It is an exciting start, and one that shows the value of forming partnerships. We hope to see more initiatives like this emerge in the years ahead.

Strong returns

There is no getting around it: the sheer cost of the infrastructure we need right now is staggering. Although estimates vary, research suggests we must invest over $4 trillion each year, worldwide, to meet our development needs. Some of this will need to come from governments, but a significant chunk must come from the private sector. Nature can help tackle this infrastructure investment gap – and save us money in the long run – but we’ll need to shift our approach to valuation. With grey infrastructure, project planners and investors have traditionally measured potential costs and benefits in purely financial terms: net present value, for example, or internal rates of return. But this is only one part of a much bigger picture.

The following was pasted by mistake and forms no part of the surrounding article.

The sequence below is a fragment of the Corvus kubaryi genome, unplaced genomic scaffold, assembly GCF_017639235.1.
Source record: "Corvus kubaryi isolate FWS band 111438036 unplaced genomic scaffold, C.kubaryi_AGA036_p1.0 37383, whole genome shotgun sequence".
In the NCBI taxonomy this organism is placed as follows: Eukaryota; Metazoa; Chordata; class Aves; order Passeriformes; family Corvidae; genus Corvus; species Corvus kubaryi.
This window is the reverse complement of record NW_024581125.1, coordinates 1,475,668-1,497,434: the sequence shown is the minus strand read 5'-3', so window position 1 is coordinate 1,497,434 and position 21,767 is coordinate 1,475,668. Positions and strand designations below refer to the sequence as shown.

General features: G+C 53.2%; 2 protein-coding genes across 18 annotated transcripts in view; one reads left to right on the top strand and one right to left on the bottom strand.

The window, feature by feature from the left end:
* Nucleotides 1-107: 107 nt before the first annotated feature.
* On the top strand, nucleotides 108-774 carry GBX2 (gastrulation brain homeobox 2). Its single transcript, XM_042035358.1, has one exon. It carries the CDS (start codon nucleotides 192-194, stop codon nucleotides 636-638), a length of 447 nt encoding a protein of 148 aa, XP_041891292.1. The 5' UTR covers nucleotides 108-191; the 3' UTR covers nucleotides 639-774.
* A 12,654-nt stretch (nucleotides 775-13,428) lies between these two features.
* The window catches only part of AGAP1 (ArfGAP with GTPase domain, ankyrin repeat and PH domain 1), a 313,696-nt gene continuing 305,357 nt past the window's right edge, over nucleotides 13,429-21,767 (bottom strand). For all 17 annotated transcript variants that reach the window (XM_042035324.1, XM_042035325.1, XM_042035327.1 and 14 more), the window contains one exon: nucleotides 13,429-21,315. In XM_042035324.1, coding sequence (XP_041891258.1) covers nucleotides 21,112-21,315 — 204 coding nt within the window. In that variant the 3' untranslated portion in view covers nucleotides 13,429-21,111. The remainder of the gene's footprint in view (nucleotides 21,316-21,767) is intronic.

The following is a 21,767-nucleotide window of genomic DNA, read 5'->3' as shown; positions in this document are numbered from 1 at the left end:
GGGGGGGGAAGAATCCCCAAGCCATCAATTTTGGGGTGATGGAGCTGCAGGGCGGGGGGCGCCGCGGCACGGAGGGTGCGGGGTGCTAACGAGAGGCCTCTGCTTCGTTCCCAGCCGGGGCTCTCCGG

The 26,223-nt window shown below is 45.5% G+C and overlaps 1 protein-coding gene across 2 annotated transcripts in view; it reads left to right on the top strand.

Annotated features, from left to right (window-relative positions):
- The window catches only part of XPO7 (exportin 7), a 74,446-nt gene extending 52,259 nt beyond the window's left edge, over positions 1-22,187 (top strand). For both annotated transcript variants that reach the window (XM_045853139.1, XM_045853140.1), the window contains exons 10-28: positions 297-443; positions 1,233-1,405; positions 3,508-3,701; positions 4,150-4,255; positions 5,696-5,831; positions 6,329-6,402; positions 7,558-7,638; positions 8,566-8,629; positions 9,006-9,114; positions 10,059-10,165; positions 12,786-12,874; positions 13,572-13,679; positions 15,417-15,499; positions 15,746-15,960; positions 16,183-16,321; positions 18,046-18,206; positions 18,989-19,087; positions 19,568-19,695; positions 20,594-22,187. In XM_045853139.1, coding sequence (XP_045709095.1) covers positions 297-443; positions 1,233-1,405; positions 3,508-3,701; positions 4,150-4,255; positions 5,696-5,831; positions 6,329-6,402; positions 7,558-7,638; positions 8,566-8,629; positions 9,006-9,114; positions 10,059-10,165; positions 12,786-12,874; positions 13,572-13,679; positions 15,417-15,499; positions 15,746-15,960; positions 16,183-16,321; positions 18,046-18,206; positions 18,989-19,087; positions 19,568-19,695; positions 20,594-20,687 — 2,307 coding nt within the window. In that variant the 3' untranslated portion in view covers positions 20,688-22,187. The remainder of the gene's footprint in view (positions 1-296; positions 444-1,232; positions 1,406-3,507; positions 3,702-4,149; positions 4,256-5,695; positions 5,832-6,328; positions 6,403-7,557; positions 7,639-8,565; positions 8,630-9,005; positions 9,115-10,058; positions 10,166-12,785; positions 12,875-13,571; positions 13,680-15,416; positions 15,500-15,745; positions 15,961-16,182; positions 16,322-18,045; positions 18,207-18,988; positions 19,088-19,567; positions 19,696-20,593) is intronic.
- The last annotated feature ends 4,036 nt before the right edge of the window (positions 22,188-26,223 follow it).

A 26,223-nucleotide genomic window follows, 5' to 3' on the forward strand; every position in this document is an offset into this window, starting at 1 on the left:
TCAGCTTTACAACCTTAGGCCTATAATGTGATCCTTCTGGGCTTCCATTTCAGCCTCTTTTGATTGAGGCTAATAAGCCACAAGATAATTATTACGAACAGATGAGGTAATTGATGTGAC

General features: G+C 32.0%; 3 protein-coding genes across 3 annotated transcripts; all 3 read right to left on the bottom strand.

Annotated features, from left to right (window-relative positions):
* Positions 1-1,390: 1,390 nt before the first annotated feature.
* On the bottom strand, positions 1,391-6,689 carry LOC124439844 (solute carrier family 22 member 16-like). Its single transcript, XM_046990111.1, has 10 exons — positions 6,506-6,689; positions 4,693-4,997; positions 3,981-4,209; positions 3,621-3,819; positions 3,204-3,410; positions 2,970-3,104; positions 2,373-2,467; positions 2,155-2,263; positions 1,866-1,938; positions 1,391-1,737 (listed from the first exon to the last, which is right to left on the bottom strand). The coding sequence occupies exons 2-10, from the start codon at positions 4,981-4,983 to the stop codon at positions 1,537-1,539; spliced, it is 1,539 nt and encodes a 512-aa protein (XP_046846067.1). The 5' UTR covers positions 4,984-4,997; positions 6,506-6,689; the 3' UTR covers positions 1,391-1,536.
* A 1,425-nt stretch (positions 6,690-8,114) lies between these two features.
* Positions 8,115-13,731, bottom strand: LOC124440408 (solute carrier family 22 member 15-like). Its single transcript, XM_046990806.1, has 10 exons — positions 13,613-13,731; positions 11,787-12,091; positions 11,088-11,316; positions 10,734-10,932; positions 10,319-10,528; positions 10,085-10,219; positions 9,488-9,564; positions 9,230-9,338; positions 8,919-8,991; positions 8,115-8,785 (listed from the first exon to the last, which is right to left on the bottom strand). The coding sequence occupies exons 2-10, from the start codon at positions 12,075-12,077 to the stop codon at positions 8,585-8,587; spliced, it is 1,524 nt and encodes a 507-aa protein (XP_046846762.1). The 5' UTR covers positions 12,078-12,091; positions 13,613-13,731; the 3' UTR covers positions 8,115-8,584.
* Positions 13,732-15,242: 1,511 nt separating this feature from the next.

We can get a more comprehensive analysis of how any infrastructure project – grey or nature-based – performs over its lifecycle if we incorporate other considerations into our assessments. These include environmental, social, economic and governance risks, which are normally excluded from financial valuations. In doing so, we can see that many of the needs we are trying to address (cleaner air and water, for instance) can be met by nature-based infrastructure at a lower cost and with additional benefits.

A global look at the literature is promising. At least 11 percent of the infrastructure we need to achieve the Sustainable Development Goals and be in line with the Paris Agreement can be met by investing in nature-based infrastructure. More astounding, the cost savings each year from making this change could amount to nearly $250 billion. Our research also finds that the additional benefits nature-based infrastructure provides can be quantified in dollar terms – roughly, another $240 billion per year. This data is especially valuable for private investors, which have been reticent to invest in nature in the absence of a clearly established business case in its favour.

Lessons from Italy and South Africa

We already have detailed assessments of projects from various parts of the world that show the difference it makes when we build with nature.